AbitibiBowater takes dispute with N.L. to NAFTA tribunal, seeks $500 million
MONTREAL (CP) — AbitibiBowater wants a NAFTA tribunal to arbitrate its dispute with Newfoundland and Labrador and is seeking more than $500 million in compensation for what it claims was an illegal expropriation of its assets in the province.
“The expropriation was detrimental to the financial position of our company,” AbitibiBowater president David Paterson said in a statement.
“After operating in Newfoundland and Labrador for more than a century and contributing significantly to the region’s economic, social and sustainable development, the nationalization of AbitibiBowater’s assets was unexpected and unnecessary.”
Kathy Dunderdale, the province’s natural resources minister, said Thursday the province would review the company’s notice of arbitration to assess the allegations.
“As a result, the province will allow the established legal process to unfold and will provide no further comment at this time,” she said in a release.
AbitibiBowater’s filing under the North American Free Trade Agreement is the latest in a series of clashes between the company and the government of Premier Danny Williams.
The Montreal-based paper, pulp and wood products company says it’s owed fair compensation after the province passed legislation allowing it to seize timber rights and other assets following the closure of an AbitibiBowater operation in Grand Falls-Windsor.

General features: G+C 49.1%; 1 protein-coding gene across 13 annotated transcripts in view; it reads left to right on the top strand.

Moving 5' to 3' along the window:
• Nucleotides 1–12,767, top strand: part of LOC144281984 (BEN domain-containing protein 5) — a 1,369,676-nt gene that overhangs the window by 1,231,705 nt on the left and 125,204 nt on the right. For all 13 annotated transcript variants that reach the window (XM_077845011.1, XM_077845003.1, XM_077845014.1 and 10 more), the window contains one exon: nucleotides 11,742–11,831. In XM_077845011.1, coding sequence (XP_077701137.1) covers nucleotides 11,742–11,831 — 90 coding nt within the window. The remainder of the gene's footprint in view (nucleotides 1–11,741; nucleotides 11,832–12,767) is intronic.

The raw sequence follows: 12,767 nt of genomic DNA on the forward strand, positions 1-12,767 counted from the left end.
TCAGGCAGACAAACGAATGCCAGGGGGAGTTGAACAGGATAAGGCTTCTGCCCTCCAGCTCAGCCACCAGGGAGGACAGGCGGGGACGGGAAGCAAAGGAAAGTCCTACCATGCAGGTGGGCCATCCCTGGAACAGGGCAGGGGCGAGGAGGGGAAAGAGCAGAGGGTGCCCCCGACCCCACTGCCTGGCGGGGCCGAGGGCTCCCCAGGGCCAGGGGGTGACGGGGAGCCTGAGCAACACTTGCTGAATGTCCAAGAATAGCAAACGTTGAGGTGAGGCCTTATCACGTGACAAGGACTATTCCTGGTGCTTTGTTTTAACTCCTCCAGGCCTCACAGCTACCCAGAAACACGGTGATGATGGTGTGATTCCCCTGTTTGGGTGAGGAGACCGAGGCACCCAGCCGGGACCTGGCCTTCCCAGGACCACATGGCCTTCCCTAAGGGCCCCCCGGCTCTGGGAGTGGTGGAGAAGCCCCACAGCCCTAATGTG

The government’s position has been that the timber rights reverted to the province when the mill was closed last February, a move that laid off 800 workers.
AbitibiBowater said it was forced to close the mill because of the global economic slowdown and after unionized workers rejected contract concessions.
The company has been operating under court protection from bankruptcy in the United States and Canada since last April. CALGARY — Another major oilsands player has decided it makes little sense to build a brand new multibillion-dollar upgrader to process the molasses-thick bitumen it scoops out of the ground.
Rather, Canadian Oil Sands Trust (TSX:COS.UN), the controlling partner in the massive Syncrude Canada Ltd. operation, sees selling the raw product on the open market as a better option, based on the current outlook.
It used to be that bitumen sold for far less than the higher-quality type of oil that upgraders churn out. But recently, the so-called “ light-heavy differential” has been narrowing as U.S. refiners struggle to offset declining heavy crude volumes from Mexico and Venezuela.
“ We’re not ruling out doing an upgrader in the future, but the economics have to make sense,” Siren Fisekci, vice-president of investor and corporate relations for Canadian Oil Sands Trust, said Thursday.
“Given the differentials between bitumen and upgraded synthetic crude oil, it doesn’t justify making that investment.”
Other major players in the oilsands have come to a similar conclusion. Imperial Oil Ltd. (TSX:IMO) and its U.S. parent, ExxonMobil Corp. (NYSE:XOM), have no plans to build an upgrader for the first phase of their Kearl Lake oilsands mine northeast of Fort McMurray, Alta.
Suncor Energy Inc. (TSX:SU) has said it plans to produce more bitumen than it upgrades for the time being rather than revive